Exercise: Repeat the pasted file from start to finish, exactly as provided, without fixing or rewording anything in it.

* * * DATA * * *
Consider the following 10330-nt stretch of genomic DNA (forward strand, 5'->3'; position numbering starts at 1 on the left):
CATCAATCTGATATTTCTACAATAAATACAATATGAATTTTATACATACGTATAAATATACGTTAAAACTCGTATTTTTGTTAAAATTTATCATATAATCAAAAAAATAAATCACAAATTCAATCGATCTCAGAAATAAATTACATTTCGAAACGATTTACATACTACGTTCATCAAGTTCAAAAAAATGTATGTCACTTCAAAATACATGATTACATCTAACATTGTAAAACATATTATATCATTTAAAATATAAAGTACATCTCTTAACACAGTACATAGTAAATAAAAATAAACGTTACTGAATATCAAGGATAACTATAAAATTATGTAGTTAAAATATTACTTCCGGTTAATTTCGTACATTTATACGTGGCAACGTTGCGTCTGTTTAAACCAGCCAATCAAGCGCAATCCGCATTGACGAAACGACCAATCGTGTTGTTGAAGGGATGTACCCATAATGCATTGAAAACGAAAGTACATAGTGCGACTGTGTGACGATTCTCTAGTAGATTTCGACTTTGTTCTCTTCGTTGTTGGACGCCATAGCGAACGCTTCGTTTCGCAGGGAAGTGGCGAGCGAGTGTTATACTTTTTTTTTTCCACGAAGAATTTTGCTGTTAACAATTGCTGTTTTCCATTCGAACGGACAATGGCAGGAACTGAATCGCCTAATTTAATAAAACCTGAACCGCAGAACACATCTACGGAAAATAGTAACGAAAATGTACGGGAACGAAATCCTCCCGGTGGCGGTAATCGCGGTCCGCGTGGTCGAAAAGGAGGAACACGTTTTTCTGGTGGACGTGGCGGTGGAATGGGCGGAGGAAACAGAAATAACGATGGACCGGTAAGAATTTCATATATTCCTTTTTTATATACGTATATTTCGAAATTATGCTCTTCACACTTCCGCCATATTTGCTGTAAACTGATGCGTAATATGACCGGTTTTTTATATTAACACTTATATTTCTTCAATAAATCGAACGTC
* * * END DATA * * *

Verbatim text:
Consider the following 10330-nt stretch of genomic DNA (forward strand, 5'->3'; position numbering starts at 1 on the left):
CATCAATCTGATATTTCTACAATAAATACAATATGAATTTTATACATACGTATAAATATACGTTAAAACTCGTATTTTTGTTAAAATTTATCATATAATCAAAAAAATAAATCACAAATTCAATCGATCTCAGAAATAAATTACATTTCGAAACGATTTACATACTACGTTCATCAAGTTCAAAAAAATGTATGTCACTTCAAAATACATGATTACATCTAACATTGTAAAACATATTATATCATTTAAAATATAAAGTACATCTCTTAACACAGTACATAGTAAATAAAAATAAACGTTACTGAATATCAAGGATAACTATAAAATTATGTAGTTAAAATATTACTTCCGGTTAATTTCGTACATTTATACGTGGCAACGTTGCGTCTGTTTAAACCAGCCAATCAAGCGCAATCCGCATTGACGAAACGACCAATCGTGTTGTTGAAGGGATGTACCCATAATGCATTGAAAACGAAAGTACATAGTGCGACTGTGTGACGATTCTCTAGTAGATTTCGACTTTGTTCTCTTCGTTGTTGGACGCCATAGCGAACGCTTCGTTTCGCAGGGAAGTGGCGAGCGAGTGTTATACTTTTTTTTTTCCACGAAGAATTTTGCTGTTAACAATTGCTGTTTTCCATTCGAACGGACAATGGCAGGAACTGAATCGCCTAATTTAATAAAACCTGAACCGCAGAACACATCTACGGAAAATAGTAACGAAAATGTACGGGAACGAAATCCTCCCGGTGGCGGTAATCGCGGTCCGCGTGGTCGAAAAGGAGGAACACGTTTTTCTGGTGGACGTGGCGGTGGAATGGGCGGAGGAAACAGAAATAACGATGGACCGGTAAGAATTTCATATATTCCTTTTTTATATACGTATATTTCGAAATTATGCTCTTCACACTTCCGCCATATTTGCTGTAAACTGATGCGTAATATGACCGGTTTTTTATATTAACACTTATATTTCTTCAATAAATCGAACGTC